Other models featured at the expo showcased the diverse models available for interested buyers.
Tiny House Tools, founded by Forrest Jones, focuses on building efficient tiny homes with options such as a composting toilet and solar panels. They offer a variety of models ranging in price from $26,000 to $34,000.
Central Coast Tiny Homes took a different approach in tiny home design, focusing on the comforts of a modern home with models that feature chandeliers and stainless steel appliances. Their homes start at $79,000.
Other builders focused on accessible living, such as Modular Lifestyles’ tiny homes that are designed for seniors in need of assisted living or students with disabilities. Prices vary depending on size and special accommodations.
Finding a place for tiny homes
A challenge many tiny home owners face is where to “park” their tiny homes. In San Luis Obispo, owners would have to factor in backyard rental space, which Wyatt predicts would be about $400-$800 per month given location and availability.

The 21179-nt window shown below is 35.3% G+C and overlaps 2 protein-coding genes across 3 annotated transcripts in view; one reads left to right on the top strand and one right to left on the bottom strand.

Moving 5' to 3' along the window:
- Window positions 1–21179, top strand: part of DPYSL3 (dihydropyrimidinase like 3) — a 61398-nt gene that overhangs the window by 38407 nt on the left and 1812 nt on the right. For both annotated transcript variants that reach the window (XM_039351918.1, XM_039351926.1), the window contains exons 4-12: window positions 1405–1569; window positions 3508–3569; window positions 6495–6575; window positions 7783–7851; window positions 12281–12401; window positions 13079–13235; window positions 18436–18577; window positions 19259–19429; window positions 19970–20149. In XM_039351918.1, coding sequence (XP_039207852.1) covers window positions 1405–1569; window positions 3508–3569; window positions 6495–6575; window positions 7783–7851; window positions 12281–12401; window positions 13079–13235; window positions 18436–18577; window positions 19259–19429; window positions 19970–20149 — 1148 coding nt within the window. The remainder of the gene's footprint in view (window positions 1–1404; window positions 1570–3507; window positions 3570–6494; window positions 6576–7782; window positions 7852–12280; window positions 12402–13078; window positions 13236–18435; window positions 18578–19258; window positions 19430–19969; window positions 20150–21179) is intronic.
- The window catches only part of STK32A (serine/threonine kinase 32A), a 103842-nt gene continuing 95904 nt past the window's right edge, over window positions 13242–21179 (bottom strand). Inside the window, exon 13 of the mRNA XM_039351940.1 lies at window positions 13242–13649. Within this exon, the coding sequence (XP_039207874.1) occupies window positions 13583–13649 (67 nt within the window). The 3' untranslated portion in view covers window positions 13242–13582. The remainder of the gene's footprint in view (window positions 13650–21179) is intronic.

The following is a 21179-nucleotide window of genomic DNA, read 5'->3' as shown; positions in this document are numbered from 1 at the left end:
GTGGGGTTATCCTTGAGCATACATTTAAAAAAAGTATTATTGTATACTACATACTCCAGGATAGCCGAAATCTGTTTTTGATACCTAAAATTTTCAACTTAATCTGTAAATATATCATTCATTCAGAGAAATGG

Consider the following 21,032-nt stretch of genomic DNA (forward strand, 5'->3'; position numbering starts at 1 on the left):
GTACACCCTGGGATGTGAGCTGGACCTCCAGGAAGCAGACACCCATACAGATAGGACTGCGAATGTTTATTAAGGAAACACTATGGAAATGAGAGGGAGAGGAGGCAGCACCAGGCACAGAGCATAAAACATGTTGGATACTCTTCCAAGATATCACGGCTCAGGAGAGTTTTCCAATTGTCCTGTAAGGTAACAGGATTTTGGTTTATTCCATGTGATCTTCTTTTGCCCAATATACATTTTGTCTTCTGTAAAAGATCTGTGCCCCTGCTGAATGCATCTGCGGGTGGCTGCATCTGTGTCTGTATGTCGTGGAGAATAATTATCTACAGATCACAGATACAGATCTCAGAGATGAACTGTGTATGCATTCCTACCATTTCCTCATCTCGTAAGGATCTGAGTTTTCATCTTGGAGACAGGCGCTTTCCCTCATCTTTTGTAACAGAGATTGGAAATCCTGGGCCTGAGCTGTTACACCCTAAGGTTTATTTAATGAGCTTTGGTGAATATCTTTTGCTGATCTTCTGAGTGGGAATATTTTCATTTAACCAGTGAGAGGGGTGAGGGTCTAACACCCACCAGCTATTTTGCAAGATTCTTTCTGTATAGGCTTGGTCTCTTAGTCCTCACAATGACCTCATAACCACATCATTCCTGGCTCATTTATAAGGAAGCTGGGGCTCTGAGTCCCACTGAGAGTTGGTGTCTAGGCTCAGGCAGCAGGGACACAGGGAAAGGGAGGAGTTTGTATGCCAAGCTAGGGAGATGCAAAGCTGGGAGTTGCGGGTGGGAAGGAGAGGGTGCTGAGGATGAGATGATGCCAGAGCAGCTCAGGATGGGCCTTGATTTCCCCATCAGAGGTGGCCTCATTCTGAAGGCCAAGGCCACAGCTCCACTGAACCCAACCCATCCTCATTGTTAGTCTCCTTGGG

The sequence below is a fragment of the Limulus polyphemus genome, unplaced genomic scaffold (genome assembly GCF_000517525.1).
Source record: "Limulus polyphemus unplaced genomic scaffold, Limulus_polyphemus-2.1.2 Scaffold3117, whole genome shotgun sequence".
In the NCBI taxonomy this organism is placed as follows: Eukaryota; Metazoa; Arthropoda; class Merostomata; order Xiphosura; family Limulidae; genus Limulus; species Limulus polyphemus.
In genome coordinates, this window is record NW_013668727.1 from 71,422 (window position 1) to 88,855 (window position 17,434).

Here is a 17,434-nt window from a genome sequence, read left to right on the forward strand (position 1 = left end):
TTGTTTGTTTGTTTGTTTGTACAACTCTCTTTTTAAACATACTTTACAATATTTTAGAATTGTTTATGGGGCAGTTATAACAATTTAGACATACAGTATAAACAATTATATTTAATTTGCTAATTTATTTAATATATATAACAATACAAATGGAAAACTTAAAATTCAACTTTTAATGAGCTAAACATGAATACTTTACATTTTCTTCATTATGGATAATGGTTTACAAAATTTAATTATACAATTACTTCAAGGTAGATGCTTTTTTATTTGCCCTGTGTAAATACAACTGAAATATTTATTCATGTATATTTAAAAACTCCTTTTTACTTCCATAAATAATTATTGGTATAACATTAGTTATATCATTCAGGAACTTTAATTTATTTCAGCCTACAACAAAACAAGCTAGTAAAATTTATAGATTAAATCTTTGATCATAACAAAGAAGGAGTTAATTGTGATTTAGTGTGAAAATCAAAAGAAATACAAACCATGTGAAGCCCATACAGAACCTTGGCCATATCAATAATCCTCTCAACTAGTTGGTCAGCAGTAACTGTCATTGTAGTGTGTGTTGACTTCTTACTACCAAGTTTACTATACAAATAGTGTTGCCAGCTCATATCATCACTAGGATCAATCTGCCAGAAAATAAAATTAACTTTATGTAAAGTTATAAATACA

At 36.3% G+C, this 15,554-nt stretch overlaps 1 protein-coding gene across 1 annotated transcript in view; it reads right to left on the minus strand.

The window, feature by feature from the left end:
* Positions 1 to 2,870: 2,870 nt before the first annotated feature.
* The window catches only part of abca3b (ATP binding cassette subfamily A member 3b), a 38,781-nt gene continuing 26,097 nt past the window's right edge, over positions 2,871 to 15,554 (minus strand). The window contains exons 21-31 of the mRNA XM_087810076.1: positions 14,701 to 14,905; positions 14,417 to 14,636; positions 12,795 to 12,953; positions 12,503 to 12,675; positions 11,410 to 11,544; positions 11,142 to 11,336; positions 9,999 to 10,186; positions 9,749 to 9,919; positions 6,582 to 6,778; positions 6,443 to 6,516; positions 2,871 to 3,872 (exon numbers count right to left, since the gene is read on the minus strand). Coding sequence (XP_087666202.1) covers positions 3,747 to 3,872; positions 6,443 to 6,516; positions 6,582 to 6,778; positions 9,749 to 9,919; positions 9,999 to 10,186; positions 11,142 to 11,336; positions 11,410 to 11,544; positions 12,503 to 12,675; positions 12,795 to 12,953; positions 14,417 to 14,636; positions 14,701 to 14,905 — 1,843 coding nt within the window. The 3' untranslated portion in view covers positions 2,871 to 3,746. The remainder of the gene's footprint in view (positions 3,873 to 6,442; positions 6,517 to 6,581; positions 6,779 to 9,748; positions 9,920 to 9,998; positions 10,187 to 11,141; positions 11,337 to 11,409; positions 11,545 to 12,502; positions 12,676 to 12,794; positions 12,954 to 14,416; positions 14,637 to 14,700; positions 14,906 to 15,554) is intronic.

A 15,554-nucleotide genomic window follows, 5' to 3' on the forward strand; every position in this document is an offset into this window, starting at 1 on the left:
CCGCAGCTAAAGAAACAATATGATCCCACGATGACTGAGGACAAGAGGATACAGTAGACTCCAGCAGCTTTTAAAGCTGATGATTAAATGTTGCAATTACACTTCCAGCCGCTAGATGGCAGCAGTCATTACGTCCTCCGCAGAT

That availability may be low, associate City planner Kyle Bell said. He said many residential neighborhoods in San Luis Obispo do not have big enough lots to accommodate a tiny home.
Additionally, Bell said the process from application submission to actually receiving a building permit from the City can take anywhere from 8 to 12 weeks for a tiny home on wheels.
“A lot of the industry is looking into how to develop these and make it easier to provide [space] and make them more affordable to purchase,” Bell said.
Only two homes have been placed in backyards with two more approved for permits.
Despite the current pace, Wyatt said she has high hopes for the future of tiny home living in San Luis Obispo.
“Our goal is twenty houses placed in twenty backyards in the city by October 2020,” Wyatt said.